Amherst Magazine

Renewing the Vows

By Peter Schmitt ’80. Cincinnati: David Roberts Books, 2007. 69 pages. $17 paperback.

Review by David Sofield


In Peter Schmitt’s first book, a poem addressed to a niece notes that “we are always / too close and never / close enough / to our parents.” Renewing the Vows, Schmitt’s third collection, offers half a dozen fully realized examples of how that complicated truth requires a poet who normally writes in the autobiographical first person to contend with
adversity.

The titles are indicative: the poet’s parents depicted “Renewing the Vows” seven months before his father’s death; “Thanksgiving: Visiting My Brother on the Ward” after his brother’s breakdown; writing and many months later slightly revising, when occasion demanded, “My Father’s Obituary.” This last, as it were, answers death and its consequent grief in a muted tour de force of a difficult formal task: very short lines fully rhymed, off-rhymed and para-rhymed in couplets. No one does this better.

It is syntactical dexterity that structures “Trial,” a single 24-line sentence in unrhymed couplets presenting a succession of MRIs as a “dress rehearsal” for “the crematory’s flames, / busy, thorough, trying to / take their full measure of you.” Not all analogies in the collection are in this key: amusingly, soft contact lenses are “grapeskins of rubbery jelly”; they come with a doctor’s instruction “to blink more, keep the tears / coming. It shouldn’t be hard to comply.” It is as if the deftness of art is one response to the pain that these poems acknowledge again and again. The benefit is ours as well as the poet’s. To read this book is to renew, if not one’s vows, one’s recognition that it is in a poem that a writer’s felt engagement of sorrow can become a reader’s.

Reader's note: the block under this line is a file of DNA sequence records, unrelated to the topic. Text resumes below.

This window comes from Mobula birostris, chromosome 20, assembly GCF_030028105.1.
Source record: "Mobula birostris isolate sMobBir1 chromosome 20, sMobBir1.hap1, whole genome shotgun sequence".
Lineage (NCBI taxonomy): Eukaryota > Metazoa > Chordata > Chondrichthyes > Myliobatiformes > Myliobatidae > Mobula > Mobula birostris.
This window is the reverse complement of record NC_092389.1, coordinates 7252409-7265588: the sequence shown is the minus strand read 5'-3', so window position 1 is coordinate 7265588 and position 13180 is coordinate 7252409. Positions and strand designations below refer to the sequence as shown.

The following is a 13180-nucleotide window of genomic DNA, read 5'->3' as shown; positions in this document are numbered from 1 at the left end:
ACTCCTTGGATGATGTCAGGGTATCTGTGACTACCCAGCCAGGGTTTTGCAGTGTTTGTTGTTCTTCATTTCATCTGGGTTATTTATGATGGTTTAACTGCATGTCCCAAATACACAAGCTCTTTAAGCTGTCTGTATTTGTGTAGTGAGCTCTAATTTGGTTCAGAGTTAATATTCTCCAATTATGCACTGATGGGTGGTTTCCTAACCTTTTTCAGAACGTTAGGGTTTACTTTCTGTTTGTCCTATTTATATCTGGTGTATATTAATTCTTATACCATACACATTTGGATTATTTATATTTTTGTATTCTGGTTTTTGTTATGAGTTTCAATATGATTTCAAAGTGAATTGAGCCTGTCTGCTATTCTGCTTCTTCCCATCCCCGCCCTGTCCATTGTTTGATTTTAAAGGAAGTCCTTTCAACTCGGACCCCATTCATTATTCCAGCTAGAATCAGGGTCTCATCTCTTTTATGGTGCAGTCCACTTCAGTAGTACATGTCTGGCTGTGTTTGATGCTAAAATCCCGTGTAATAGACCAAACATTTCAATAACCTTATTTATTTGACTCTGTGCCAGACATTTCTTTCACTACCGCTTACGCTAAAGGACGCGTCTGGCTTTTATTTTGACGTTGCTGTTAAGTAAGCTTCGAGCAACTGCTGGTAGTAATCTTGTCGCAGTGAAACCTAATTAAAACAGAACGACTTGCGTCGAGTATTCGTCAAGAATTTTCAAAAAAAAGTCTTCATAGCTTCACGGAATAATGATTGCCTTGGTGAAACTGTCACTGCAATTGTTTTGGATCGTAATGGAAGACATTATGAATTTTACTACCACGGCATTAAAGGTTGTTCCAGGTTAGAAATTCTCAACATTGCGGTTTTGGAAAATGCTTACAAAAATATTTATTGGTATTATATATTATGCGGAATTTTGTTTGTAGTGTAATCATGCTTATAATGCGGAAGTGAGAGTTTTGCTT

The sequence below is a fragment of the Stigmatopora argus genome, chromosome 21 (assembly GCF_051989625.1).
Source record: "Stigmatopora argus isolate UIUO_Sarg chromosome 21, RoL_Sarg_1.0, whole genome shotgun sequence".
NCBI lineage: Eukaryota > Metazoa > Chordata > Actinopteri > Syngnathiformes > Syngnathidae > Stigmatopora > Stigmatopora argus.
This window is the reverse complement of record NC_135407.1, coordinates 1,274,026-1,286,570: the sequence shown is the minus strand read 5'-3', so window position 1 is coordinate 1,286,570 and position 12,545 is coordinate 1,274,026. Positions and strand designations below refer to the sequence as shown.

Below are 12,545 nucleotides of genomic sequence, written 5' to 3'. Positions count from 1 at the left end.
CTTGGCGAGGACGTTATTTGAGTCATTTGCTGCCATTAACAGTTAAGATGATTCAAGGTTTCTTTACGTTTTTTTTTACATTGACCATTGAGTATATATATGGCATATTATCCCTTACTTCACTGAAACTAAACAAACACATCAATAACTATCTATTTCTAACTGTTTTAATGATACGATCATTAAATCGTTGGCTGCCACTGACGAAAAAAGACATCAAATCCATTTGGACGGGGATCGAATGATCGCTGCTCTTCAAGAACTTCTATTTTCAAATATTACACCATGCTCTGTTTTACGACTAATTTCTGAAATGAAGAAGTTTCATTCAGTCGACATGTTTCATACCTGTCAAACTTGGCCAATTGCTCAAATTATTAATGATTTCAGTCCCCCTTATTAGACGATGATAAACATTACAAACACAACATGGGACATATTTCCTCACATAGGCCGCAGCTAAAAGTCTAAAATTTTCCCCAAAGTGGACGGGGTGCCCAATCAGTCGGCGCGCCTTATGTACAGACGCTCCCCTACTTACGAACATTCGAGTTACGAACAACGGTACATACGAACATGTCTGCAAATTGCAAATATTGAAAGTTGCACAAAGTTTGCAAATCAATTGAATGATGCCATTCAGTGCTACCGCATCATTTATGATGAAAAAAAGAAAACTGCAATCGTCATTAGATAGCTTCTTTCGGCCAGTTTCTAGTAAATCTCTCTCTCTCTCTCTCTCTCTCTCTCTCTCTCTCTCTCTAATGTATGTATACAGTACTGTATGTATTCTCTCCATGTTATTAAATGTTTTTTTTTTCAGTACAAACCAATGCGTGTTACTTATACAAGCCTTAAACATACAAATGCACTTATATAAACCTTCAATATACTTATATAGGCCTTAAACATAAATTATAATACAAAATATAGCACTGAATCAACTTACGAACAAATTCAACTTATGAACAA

What makes these evocations of personal experience affecting is the presence of many poems that direct attention elsewhere. A poem as light on its feet as is its subject, “Cat in a Hurricane,” ends by addressing “two-year-old Chelsey” in these italicized words: “Oh sweetheart, you’re right: / there’s so much more to be afraid of now.” One of its seven resourceful sonnets, the book’s final poem, “Missionaries in Oman: Collecting Shells,” concludes by playing on the words carved on Emily Dickinson’s gravestone: “And we can call ourselves home, finally.”
Renewing the Vows, then, conducts itself in an appealingly unassuming language that owes something to three writers alluded to more than once in Schmitt’s work: Robert Frost, Elizabeth Bishop and Donald Justice, the poetry director of the Iowa Writers’ Workshop when Schmitt was a student there.

The most attractive poem in a collection that is never less than highly accomplished may be “Field Guide,” in which “we” work through the relevant Peterson volume only to find that once the “positive I.D.” is made and the observers look up from the book, what they—indeed, what we—see is the great creature “beating away / with dinner flapping / in his talons, / leaving us his name/ in a wake of spray—osprey!—/ ‘whose dive,’ / Peterson advises, / ‘is steep, feet-first, / spectacular.’” This typically supple sentence-making, witty to excellent purpose, glances at Bishop’s “The Bight,” then spectacularly recasts the conclusion of Frost’s “The Most of It.” Not buck but bird, momentarily present, yet, the poem admits sanely if ruefully, elusive. A very good book.

Sofield, the Samuel Williston Professor of English, taught Schmitt at Amherst and is the author, most recently, of Light Disguise, a book of poems.